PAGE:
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Downhill Terrors

P-38 ROX, XL size

I experience considerable shaking of the handlebars when going downhill and/or fast (>20mph) on the flats. I've seen pictures of P-38 bikes with handlebars other than stock. Would trying different handlebars (i.e. Bacchetta-style) help to mitigate this issue? If so, might I solicit suggestions?

I have "crashed" because of the issue. It was a gentle wreck into the grass on a bike trail. I was moving quickly and the handlebar started shaking. I panicked and took the bike into the grass. There was no damage to the bike or myself. However, that incident would have been much less benign if I had been going down a hill on a real road.

Every other aspect of the bike is sublime. The low-speed handling is fantastic. Although I only spend five percent of my riding dealing with the handlebar shake, I would like to fix the issue. At present, I'm not going downhill faster than 20mph.

Hi Hank -

Something is seriously wrong with your bike. Maybe a very loose headset? I don't know, and can't know without examining the bike. You should take the bike to a recumbent-friendly mechanic and have it checked out thoroughly before riding it again. You might prefer some other handlebar to the stock one, but I am sure that it is not the stock handlebar that is causing your bike to get shakey at speed. Glad your gentle wreck did not result in serious injury, but next time you might not be so lucky. Get the problem diagnosed and cured by an expert. And do it pronto.

Safe riding,
These three prevent most accidents: seeing, being seen, & (usually) common sense.

I hope that I have my terminology correct and am repeating everything accurately. The headset itself was fine. The "collars" (that hold the headset in place?) were replaced. There was a thin silver collar that did not seat properly. It was moving around as I rode.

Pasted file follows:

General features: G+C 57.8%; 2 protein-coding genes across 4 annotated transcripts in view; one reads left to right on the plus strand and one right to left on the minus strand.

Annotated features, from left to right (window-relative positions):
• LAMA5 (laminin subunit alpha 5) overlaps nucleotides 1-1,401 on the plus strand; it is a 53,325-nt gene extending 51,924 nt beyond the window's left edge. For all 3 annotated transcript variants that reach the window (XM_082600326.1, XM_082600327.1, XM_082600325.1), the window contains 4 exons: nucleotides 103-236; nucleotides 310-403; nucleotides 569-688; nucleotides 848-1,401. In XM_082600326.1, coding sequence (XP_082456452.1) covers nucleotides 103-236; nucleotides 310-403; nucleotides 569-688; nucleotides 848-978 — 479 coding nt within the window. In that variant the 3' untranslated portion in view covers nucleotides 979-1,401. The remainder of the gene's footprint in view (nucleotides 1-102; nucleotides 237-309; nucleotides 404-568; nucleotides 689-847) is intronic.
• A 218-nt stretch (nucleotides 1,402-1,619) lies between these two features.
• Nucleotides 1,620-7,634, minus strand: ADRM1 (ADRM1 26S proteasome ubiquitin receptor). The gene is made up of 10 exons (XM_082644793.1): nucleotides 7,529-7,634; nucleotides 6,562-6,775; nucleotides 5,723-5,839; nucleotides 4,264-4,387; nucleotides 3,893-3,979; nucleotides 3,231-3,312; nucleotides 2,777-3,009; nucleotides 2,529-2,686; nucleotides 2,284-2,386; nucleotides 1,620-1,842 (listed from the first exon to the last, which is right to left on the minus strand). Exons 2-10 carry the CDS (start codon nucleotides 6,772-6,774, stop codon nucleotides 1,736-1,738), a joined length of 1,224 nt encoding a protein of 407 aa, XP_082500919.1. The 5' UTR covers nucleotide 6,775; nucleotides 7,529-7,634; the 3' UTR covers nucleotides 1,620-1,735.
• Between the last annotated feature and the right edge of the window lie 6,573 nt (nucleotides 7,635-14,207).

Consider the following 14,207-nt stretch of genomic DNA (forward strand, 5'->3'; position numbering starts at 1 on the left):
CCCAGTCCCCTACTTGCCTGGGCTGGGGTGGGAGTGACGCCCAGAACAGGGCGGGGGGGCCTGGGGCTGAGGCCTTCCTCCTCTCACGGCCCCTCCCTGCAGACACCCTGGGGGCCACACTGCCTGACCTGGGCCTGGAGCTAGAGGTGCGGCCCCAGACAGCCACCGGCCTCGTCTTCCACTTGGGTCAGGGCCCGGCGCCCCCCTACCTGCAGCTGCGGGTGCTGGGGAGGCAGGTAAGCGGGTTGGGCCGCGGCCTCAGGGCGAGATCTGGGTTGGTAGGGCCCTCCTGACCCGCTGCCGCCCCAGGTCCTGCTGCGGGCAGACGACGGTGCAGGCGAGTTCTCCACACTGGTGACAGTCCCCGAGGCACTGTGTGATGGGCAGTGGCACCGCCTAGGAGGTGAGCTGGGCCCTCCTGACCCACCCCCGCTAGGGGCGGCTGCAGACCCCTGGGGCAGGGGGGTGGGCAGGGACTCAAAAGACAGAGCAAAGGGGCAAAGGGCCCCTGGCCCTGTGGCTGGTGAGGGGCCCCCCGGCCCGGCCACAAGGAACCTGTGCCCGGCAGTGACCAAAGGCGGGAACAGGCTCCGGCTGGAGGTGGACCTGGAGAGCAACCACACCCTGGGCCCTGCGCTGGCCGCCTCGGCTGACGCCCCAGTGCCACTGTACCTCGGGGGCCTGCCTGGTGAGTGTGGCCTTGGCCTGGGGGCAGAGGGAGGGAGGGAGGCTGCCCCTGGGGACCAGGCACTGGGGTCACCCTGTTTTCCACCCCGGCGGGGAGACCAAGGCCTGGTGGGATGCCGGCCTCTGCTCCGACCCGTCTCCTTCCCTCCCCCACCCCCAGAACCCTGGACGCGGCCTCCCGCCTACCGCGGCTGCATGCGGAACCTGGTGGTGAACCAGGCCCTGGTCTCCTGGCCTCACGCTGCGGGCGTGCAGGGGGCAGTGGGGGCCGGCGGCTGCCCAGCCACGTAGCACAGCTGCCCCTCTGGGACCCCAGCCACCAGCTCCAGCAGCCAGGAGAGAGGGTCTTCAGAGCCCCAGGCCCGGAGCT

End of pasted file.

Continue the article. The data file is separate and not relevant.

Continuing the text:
What is the rubber O-ring used for? The mechanic had no idea. It came out with one of the collars. He gave me back to me with the parts he replaced.

In any case, the bike is much more stable after the fix. The repairman assured me that the bike was safe. I am slowly regaining my nerve and going downhill. I would guess that I'm up to 20-25mph and have felt no shaking.

Hello again Hank -

Glad you got the problem solved. The O-ring that your bike mechanic removed was put in purposefully by Lightning when the bike was built. It is intended to act as a steering damper. Some riders think that the Lightning steering "feel" is too quick, and prefer a more relaxed handling quality. The steering damper provides this, slowing down the way that the handlebar / steering column / fork / front wheel turns. I would not worry about it being removed. You should get the hang of the handling just by putting in more miles. The headset of a bike is a critically important component. If any part of the headset gets loosey-goosey you can crash. A high speed crash going down a long steep hill can ruin your whole day.

Safe riding,

Thank you for the kind reply. If, at some point in the future, I want to reinsert the O-Ring to dampen the steering, where does it go?

Hey Hank -

I think that the O-ring just goes around the steerer tube so that the outer edge of the ring can rub against the inner surface of the head tube. The friction of the rubber O-ring against the steel inner frame tube slows down the steering. I suppose that the rubbing would eventually wear the O-ring down and lessen the damping effect. It is a simple and low-tech way to change the steering "feel" of the bike.

Safe riding,

I won't worry about the O-Ring. The handlebars feel just fine. Going faster than I ever did before the repair (probably 25mph range) with no issues...



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